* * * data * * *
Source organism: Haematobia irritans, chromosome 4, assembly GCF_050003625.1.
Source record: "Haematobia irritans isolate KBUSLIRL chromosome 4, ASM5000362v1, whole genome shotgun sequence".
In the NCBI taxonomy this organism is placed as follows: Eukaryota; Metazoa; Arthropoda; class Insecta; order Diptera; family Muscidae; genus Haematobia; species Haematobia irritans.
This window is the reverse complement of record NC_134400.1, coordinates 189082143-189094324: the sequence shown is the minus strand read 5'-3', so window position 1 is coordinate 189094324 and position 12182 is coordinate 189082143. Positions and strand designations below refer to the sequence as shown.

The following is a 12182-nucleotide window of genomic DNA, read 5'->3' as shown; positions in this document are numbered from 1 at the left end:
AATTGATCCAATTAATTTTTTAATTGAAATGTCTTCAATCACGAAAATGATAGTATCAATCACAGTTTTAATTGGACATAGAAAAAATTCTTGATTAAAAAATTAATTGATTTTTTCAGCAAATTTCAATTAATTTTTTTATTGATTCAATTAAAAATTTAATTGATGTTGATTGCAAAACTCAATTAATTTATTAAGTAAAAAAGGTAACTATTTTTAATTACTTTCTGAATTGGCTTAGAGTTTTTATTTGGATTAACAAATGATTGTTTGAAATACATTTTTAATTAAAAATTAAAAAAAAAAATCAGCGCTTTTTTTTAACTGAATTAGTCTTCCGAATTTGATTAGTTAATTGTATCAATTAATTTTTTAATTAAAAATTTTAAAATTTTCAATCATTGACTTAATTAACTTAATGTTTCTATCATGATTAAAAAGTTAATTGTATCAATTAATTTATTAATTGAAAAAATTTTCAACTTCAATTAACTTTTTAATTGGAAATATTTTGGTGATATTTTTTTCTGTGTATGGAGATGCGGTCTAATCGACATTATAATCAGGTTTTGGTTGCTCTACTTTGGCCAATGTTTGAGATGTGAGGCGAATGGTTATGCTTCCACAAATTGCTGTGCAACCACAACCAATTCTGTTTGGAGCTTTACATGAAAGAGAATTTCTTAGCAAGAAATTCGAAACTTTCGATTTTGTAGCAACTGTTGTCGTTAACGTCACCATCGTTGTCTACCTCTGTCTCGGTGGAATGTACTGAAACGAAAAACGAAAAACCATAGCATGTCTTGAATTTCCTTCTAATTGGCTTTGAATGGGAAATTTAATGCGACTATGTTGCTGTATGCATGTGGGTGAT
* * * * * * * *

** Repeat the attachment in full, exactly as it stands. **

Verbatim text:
Source organism: Haematobia irritans, chromosome 4, assembly GCF_050003625.1.
Source record: "Haematobia irritans isolate KBUSLIRL chromosome 4, ASM5000362v1, whole genome shotgun sequence".
In the NCBI taxonomy this organism is placed as follows: Eukaryota; Metazoa; Arthropoda; class Insecta; order Diptera; family Muscidae; genus Haematobia; species Haematobia irritans.
This window is the reverse complement of record NC_134400.1, coordinates 189082143-189094324: the sequence shown is the minus strand read 5'-3', so window position 1 is coordinate 189094324 and position 12182 is coordinate 189082143. Positions and strand designations below refer to the sequence as shown.

The following is a 12182-nucleotide window of genomic DNA, read 5'->3' as shown; positions in this document are numbered from 1 at the left end:
AATTGATCCAATTAATTTTTTAATTGAAATGTCTTCAATCACGAAAATGATAGTATCAATCACAGTTTTAATTGGACATAGAAAAAATTCTTGATTAAAAAATTAATTGATTTTTTCAGCAAATTTCAATTAATTTTTTTATTGATTCAATTAAAAATTTAATTGATGTTGATTGCAAAACTCAATTAATTTATTAAGTAAAAAAGGTAACTATTTTTAATTACTTTCTGAATTGGCTTAGAGTTTTTATTTGGATTAACAAATGATTGTTTGAAATACATTTTTAATTAAAAATTAAAAAAAAAAATCAGCGCTTTTTTTTAACTGAATTAGTCTTCCGAATTTGATTAGTTAATTGTATCAATTAATTTTTTAATTAAAAATTTTAAAATTTTCAATCATTGACTTAATTAACTTAATGTTTCTATCATGATTAAAAAGTTAATTGTATCAATTAATTTATTAATTGAAAAAATTTTCAACTTCAATTAACTTTTTAATTGGAAATATTTTGGTGATATTTTTTTCTGTGTATGGAGATGCGGTCTAATCGACATTATAATCAGGTTTTGGTTGCTCTACTTTGGCCAATGTTTGAGATGTGAGGCGAATGGTTATGCTTCCACAAATTGCTGTGCAACCACAACCAATTCTGTTTGGAGCTTTACATGAAAGAGAATTTCTTAGCAAGAAATTCGAAACTTTCGATTTTGTAGCAACTGTTGTCGTTAACGTCACCATCGTTGTCTACCTCTGTCTCGGTGGAATGTACTGAAACGAAAAACGAAAAACCATAGCATGTCTTGAATTTCCTTCTAATTGGCTTTGAATGGGAAATTTAATGCGACTATGTTGCTGTATGCATGTGGGTGAT